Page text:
In the summer of 2008, Browner traveled to Athens, Greece to attend the 23rd Congress of the Socialist International (SI), an umbrella group for 170 “social democratic, socialist and labor parties” in 55 countries. At that time, she was also one of 14 leaders of SI's Commission for a Sustainable World Society, which contends that “the developed world must reduce consumption and commit to binding and punitive limits on greenhouse-gas emissions.” Browner herself has long maintained that the greenhouse-gas emissions associated with human industrial activity are major contributors to potentially catastrophic global warming, which she characterizes as “the greatest challenge ever faced” by humanity. Thus she proudly describes herself as a “strong backer” of “utility decoupling” policies that require utility companies to cut back on the energy they provide to the public, while the government guarantees the companies steady or increased profits through “taxpayer subsidies.”
On January 22, 2009, President Obama named Browner as his choice for the post of Assistant to the President for Energy and Climate Change, popularly known as “Climate Czar.” Shortly after joining the Obama administration, Browner – citing the need to place a “cap on the pollutants that cause global warming” – aggressively promoted the “cap-and-trade” legislation that was eventually passed in the House of Representatives. “By February 2009,” writes Michelle Malkin, “[Browner] had already announced radical plans to declare carbon-dioxide emissions a danger to the public -- a move that could potentially subject … schools, hospitals, and any other emitters of carbon dioxide to costly new regulations and litigation.” Browner also helped negotiate a deal requiring automakers to increase the fuel-efficiency standards of their vehicles. According to Malkin, “Browner reportedly threatened auto execs in July  by telling them to 'put nothing in writing … ever' about their negotiations with her.”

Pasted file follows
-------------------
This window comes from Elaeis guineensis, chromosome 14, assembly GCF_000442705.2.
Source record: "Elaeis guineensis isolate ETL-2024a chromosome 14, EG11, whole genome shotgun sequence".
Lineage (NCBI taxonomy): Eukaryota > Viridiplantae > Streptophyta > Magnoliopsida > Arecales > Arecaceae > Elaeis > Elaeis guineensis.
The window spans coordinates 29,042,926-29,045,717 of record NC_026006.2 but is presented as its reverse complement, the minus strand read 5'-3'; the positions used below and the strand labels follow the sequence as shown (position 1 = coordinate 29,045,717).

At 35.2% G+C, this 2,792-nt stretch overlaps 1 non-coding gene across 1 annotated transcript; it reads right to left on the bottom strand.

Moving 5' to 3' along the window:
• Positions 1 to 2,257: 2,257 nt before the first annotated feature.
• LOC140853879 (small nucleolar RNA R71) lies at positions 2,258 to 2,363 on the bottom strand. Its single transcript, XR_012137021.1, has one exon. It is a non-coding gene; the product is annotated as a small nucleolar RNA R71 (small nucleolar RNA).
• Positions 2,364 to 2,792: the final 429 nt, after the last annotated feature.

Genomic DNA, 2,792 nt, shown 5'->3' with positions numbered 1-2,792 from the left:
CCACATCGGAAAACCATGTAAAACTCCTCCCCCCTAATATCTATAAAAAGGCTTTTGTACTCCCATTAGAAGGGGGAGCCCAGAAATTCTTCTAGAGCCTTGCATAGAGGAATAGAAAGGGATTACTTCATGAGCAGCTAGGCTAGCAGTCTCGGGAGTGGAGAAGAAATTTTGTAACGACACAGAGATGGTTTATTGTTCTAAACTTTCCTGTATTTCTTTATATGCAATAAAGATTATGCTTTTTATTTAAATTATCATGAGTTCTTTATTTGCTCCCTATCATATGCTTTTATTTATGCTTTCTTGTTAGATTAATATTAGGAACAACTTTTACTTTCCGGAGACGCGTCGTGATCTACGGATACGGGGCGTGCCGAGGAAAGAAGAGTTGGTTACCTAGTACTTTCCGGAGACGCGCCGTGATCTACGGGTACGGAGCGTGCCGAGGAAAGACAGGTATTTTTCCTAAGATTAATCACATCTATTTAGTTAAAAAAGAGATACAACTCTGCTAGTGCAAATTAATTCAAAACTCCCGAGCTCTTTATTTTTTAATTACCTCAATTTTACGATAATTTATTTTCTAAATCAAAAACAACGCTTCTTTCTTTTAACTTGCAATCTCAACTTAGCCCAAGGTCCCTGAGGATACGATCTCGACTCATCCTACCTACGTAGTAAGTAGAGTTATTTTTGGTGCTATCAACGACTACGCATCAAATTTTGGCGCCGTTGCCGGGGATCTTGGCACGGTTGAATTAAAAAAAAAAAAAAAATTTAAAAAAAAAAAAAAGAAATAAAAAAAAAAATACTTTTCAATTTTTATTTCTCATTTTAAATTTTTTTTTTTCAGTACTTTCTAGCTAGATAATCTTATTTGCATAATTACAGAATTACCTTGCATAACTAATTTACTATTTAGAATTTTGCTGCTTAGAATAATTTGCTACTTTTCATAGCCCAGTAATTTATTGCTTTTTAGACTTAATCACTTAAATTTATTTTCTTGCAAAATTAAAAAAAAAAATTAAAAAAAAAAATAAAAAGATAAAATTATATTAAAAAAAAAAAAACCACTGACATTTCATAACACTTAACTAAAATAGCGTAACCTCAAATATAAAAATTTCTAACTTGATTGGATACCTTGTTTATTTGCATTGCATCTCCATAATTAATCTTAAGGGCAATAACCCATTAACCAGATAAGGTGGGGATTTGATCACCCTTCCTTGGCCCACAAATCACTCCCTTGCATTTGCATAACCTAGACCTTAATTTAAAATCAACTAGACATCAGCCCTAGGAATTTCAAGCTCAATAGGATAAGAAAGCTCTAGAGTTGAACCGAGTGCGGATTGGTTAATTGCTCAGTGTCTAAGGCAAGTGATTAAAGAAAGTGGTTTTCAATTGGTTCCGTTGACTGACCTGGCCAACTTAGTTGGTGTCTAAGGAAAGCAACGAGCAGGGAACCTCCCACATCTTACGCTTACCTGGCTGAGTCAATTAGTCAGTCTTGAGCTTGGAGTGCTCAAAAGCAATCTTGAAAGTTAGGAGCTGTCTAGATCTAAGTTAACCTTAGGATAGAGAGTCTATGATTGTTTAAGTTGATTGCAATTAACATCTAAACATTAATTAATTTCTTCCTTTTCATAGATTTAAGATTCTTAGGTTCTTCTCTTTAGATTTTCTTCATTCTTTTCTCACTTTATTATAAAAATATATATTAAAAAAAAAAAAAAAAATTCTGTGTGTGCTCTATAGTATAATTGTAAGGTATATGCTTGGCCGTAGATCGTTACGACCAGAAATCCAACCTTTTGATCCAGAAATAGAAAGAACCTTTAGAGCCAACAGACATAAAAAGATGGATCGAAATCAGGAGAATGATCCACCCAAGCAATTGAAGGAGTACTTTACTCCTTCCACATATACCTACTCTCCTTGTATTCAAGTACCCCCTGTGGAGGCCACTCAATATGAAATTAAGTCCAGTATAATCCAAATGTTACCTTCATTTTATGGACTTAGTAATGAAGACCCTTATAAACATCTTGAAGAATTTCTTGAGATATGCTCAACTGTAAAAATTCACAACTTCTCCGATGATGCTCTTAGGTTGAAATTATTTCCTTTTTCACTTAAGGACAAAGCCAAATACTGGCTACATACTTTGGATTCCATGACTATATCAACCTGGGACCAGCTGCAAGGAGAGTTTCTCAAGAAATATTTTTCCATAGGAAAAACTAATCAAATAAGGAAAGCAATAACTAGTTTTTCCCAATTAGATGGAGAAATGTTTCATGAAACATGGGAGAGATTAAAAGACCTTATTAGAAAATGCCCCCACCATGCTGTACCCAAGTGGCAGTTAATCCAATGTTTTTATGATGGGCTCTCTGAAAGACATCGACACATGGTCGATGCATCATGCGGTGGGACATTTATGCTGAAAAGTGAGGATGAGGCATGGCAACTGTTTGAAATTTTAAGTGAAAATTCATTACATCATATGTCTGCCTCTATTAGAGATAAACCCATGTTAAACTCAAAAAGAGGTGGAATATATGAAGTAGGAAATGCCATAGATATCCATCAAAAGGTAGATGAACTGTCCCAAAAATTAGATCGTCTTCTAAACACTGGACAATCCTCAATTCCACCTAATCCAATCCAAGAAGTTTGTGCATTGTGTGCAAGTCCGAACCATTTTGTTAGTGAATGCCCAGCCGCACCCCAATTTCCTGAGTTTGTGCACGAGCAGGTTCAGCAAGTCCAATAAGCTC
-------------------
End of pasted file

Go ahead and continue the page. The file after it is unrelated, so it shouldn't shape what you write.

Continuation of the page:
Following the disastrous BP oil spill in the Gulf of Mexico in early 2010, the White House commissioned Interior Secretary Kenneth Salazar, aided by a panel of outside advisers, to issue a safety report as well as recommendations vis-a-vis the advisability of future offshore oil drilling. The final Salazar draft was sent directly to Browner's office, where her staff promptly edited the document to imply, falsely, that Salazar's advisers had recommended a moratorium on drilling. The newly doctored draft was then sent to President Obama, who subsequently announced that he was imposing such a moratorium.
In January 2011, Browner announced that she would be stepping down from her post as “Climate Czar.” Following her departure, the Office of Energy and Climate Change Policy was subsumed into the Domestic Policy Council.
In 2014, Browner was named chair of the League of Conservation Voters. In 2016 she served on the Democratic Party's Platform Drafting Committee along with such notables as Paul Booth, Elijah Cummings, Keith Ellison, Luis Gutierrez, Barbara Lee, Bill McKibben, Cornel West, and James Zogby.
For additional information on Carol Browner, click here.